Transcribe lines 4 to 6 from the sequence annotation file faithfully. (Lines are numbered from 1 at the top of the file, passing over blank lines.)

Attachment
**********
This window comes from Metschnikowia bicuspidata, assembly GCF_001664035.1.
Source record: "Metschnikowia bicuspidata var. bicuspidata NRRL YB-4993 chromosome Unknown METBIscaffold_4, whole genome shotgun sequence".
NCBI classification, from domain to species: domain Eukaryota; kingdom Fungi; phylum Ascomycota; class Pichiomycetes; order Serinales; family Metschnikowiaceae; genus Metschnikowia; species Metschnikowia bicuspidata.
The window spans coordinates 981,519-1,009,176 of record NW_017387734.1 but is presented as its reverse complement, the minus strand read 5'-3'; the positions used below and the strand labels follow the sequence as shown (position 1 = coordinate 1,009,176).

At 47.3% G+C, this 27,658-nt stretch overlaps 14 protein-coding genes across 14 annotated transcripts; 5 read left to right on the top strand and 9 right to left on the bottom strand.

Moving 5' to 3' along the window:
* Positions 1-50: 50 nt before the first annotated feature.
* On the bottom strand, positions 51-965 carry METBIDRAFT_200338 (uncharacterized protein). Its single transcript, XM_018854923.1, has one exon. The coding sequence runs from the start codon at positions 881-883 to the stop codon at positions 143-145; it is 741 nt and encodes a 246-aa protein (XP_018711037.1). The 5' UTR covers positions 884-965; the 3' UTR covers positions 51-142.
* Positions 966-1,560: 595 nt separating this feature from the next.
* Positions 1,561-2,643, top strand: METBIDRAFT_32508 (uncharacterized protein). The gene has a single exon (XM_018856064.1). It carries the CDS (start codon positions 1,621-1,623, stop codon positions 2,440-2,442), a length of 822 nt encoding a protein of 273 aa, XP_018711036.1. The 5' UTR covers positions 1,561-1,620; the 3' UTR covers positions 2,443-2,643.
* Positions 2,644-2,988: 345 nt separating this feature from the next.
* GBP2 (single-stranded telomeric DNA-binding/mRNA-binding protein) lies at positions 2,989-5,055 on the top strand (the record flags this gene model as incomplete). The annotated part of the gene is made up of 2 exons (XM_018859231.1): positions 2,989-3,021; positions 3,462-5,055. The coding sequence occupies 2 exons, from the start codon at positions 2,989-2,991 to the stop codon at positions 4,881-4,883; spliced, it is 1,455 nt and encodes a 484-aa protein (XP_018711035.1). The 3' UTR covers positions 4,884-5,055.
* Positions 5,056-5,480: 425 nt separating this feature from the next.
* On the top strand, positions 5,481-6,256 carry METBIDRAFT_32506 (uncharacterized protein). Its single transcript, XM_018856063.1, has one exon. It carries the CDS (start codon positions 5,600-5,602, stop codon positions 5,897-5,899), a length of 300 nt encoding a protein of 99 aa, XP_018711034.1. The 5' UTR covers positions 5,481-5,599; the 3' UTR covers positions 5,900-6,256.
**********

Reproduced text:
The window spans coordinates 981,519-1,009,176 of record NW_017387734.1 but is presented as its reverse complement, the minus strand read 5'-3'; the positions used below and the strand labels follow the sequence as shown (position 1 = coordinate 1,009,176).

At 47.3% G+C, this 27,658-nt stretch overlaps 14 protein-coding genes across 14 annotated transcripts; 5 read left to right on the top strand and 9 right to left on the bottom strand.

Moving 5' to 3' along the window: